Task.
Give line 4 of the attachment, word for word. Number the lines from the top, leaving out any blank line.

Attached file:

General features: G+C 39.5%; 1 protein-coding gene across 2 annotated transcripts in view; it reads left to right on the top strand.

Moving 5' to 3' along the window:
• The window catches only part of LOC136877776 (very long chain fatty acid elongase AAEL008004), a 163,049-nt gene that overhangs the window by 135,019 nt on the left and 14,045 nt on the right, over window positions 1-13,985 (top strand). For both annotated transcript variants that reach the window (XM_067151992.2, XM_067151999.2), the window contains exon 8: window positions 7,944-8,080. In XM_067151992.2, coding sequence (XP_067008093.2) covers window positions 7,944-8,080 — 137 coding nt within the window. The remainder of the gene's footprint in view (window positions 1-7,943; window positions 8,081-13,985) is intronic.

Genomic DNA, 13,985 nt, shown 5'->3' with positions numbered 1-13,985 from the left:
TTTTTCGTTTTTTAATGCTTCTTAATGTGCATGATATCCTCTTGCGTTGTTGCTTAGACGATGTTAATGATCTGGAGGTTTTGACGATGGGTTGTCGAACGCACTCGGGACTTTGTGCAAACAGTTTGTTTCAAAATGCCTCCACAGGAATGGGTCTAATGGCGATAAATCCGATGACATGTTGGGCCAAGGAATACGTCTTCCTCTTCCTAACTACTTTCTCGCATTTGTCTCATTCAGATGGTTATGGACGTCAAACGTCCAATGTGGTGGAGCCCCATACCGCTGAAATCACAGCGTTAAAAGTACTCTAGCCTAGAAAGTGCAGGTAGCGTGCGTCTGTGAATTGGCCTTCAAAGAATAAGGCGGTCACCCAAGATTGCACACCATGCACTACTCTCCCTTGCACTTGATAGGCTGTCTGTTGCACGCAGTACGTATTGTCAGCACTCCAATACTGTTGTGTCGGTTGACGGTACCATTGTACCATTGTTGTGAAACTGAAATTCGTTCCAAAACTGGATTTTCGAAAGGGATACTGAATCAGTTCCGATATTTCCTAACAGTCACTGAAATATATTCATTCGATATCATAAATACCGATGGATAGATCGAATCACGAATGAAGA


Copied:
Genomic DNA, 13,985 nt, shown 5'->3' with positions numbered 1-13,985 from the left: